Next steps

1.14 Submissions will be taken into account when officials report to the Government on recommended changes. Any resulting legislative changes are likely to be included in the next available tax bill.

How to make a submission

1.15 Submissions should be addressed to:

The GST treatment of immigration and other services
C/- Deputy Commissioner Policy and Strategy
Inland Revenue Department
P O Box 2198
Wellington 6140

1.16 Alternatively, submissions can be made by e-mailing [email protected] with “The GST treatment of immigration and other services” in the subject line.

1.17 The closing date for submissions is 5 July 2013.

1.18 Submissions should include a brief summary of major points and recommendations. They should also indicate whether the authors are happy to be contacted by officials to discuss the points raised, if required.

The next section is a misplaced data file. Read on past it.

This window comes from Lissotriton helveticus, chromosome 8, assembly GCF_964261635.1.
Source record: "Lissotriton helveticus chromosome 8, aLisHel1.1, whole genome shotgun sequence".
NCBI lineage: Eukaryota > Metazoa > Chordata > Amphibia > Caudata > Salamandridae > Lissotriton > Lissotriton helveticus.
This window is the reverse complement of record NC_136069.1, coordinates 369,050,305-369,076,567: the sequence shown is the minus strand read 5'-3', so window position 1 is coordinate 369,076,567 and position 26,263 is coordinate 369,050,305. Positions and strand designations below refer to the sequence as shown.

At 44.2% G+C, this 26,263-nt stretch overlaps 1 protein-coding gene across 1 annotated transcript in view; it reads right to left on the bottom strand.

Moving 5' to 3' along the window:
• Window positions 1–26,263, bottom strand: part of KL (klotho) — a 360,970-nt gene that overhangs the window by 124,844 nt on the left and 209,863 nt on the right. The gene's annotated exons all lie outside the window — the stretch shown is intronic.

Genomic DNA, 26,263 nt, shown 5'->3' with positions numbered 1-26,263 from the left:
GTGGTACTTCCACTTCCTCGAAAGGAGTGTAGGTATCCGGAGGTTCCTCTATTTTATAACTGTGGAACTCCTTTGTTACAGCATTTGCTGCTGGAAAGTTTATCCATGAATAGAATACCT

1.19 Submissions may be the subject of a request under the Official Information Act 1982, which may result in their publication. The withholding of particular submissions on the grounds of privacy, or for any other reason will be determined in accordance with that Act. You should make it clear if you consider any part your submission should be withheld under the Official Information Act.


1 The interpretation statement GST on immigration services is available at Note this statement has expired and is cited as a reference only.

2 Immigration Advisers Licensing Act 2007, section 7.

3 Immigration Advisers Licensing Act 2007, section 6.